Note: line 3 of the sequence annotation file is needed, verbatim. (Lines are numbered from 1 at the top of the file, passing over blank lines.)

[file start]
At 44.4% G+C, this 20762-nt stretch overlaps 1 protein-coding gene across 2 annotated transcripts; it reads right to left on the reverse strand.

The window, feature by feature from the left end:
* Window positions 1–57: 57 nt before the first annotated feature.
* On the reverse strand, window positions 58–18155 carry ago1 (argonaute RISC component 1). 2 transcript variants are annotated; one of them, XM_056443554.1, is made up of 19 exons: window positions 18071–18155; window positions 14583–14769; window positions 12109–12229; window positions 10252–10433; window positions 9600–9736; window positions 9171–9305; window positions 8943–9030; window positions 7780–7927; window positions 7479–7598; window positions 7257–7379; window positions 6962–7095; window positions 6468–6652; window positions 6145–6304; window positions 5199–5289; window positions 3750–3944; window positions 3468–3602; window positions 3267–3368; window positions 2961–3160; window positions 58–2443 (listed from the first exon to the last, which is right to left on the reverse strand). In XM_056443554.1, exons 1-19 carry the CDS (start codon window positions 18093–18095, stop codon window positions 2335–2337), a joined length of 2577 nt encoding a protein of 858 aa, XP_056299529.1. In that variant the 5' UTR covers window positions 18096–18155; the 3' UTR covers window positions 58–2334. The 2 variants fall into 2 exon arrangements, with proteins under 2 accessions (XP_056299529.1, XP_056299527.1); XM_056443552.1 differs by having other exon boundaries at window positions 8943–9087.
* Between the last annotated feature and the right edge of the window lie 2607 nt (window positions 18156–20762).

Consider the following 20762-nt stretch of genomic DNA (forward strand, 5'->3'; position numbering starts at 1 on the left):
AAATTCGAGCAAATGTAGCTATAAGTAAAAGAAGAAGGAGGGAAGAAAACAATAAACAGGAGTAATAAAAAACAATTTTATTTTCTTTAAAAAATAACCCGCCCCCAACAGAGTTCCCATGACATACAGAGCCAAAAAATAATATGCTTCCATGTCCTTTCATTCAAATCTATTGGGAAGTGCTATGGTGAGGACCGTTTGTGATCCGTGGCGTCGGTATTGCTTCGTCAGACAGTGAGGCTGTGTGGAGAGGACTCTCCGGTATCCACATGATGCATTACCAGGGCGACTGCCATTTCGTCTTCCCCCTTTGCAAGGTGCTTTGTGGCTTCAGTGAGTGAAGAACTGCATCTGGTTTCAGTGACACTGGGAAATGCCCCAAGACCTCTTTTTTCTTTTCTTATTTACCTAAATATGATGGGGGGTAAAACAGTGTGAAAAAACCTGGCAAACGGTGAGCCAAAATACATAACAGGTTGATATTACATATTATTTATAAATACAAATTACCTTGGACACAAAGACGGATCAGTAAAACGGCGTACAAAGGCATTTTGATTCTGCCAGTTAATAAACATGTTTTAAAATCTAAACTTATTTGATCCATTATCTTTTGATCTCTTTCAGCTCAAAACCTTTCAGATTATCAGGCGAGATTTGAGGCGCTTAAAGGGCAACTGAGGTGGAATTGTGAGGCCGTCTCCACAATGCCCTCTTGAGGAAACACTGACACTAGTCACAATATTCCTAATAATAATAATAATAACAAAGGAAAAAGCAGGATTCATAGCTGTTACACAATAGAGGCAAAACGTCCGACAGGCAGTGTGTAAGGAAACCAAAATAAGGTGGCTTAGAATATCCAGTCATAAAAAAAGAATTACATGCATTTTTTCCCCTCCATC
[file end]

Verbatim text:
* Window positions 1–57: 57 nt before the first annotated feature.